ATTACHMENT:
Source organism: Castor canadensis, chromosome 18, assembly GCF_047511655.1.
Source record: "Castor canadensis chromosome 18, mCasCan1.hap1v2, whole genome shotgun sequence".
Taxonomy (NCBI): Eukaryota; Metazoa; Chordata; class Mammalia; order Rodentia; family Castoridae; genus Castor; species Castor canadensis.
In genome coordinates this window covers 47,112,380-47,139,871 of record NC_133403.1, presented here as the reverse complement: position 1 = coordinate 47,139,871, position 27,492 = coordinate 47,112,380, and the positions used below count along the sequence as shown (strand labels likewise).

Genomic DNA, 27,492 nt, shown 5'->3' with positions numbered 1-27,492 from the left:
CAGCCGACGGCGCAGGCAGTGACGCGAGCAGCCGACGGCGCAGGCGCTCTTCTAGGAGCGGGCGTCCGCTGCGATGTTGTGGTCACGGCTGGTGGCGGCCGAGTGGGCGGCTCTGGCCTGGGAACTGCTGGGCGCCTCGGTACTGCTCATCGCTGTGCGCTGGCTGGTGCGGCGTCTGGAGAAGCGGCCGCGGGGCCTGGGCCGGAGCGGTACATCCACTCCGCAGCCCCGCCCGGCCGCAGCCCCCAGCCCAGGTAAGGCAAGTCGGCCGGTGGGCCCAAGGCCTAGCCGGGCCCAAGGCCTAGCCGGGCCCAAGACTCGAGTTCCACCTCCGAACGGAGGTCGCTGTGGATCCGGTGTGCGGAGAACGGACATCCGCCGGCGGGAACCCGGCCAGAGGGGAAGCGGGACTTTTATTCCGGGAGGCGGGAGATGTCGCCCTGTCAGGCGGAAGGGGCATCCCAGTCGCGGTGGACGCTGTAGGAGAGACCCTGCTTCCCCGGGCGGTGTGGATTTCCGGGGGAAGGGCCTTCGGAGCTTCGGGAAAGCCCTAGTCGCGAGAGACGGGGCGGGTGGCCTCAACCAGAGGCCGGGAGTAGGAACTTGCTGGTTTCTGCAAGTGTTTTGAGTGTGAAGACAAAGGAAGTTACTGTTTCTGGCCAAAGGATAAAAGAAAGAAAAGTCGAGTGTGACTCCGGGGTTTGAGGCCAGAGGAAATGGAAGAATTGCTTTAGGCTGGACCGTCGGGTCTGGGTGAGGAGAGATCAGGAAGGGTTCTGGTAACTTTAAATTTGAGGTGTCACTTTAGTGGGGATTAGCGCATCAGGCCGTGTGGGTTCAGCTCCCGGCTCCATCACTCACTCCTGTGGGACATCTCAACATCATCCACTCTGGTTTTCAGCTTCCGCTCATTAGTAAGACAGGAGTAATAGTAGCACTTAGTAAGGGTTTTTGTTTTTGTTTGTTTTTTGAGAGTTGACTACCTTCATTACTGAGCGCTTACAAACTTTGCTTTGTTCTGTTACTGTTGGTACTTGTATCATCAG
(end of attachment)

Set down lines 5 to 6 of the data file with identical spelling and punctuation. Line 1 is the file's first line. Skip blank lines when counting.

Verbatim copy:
Genomic DNA, 27,492 nt, shown 5'->3' with positions numbered 1-27,492 from the left:
CAGCCGACGGCGCAGGCAGTGACGCGAGCAGCCGACGGCGCAGGCGCTCTTCTAGGAGCGGGCGTCCGCTGCGATGTTGTGGTCACGGCTGGTGGCGGCCGAGTGGGCGGCTCTGGCCTGGGAACTGCTGGGCGCCTCGGTACTGCTCATCGCTGTGCGCTGGCTGGTGCGGCGTCTGGAGAAGCGGCCGCGGGGCCTGGGCCGGAGCGGTACATCCACTCCGCAGCCCCGCCCGGCCGCAGCCCCCAGCCCAGGTAAGGCAAGTCGGCCGGTGGGCCCAAGGCCTAGCCGGGCCCAAGGCCTAGCCGGGCCCAAGACTCGAGTTCCACCTCCGAACGGAGGTCGCTGTGGATCCGGTGTGCGGAGAACGGACATCCGCCGGCGGGAACCCGGCCAGAGGGGAAGCGGGACTTTTATTCCGGGAGGCGGGAGATGTCGCCCTGTCAGGCGGAAGGGGCATCCCAGTCGCGGTGGACGCTGTAGGAGAGACCCTGCTTCCCCGGGCGGTGTGGATTTCCGGGGGAAGGGCCTTCGGAGCTTCGGGAAAGCCCTAGTCGCGAGAGACGGGGCGGGTGGCCTCAACCAGAGGCCGGGAGTAGGAACTTGCTGGTTTCTGCAAGTGTTTTGAGTGTGAAGACAAAGGAAGTTACTGTTTCTGGCCAAAGGATAAAAGAAAGAAAAGTCGAGTGTGACTCCGGGGTTTGAGGCCAGAGGAAATGGAAGAATTGCTTTAGGCTGGACCGTCGGGTCTGGGTGAGGAGAGATCAGGAAGGGTTCTGGTAACTTTAAATTTGAGGTGTCACTTTAGTGGGGATTAGCGCATCAGGCCGTGTGGGTTCAGCTCCCGGCTCCATCACTCACTCCTGTGGGACATCTCAACATCATCCACTCTGGTTTTCAGCTTCCGCTCATTAGTAAGACAGGAGTAATAGTAGCACTTAGTAAGGGTTTTTGTTTTTGTTTGTTTTTTGAGAGTTGACTACCTTCATTACTGAGCGCTTACAAACTTTGCTTTGTTCTGTTACTGTTGGTACTTGTATCATCAG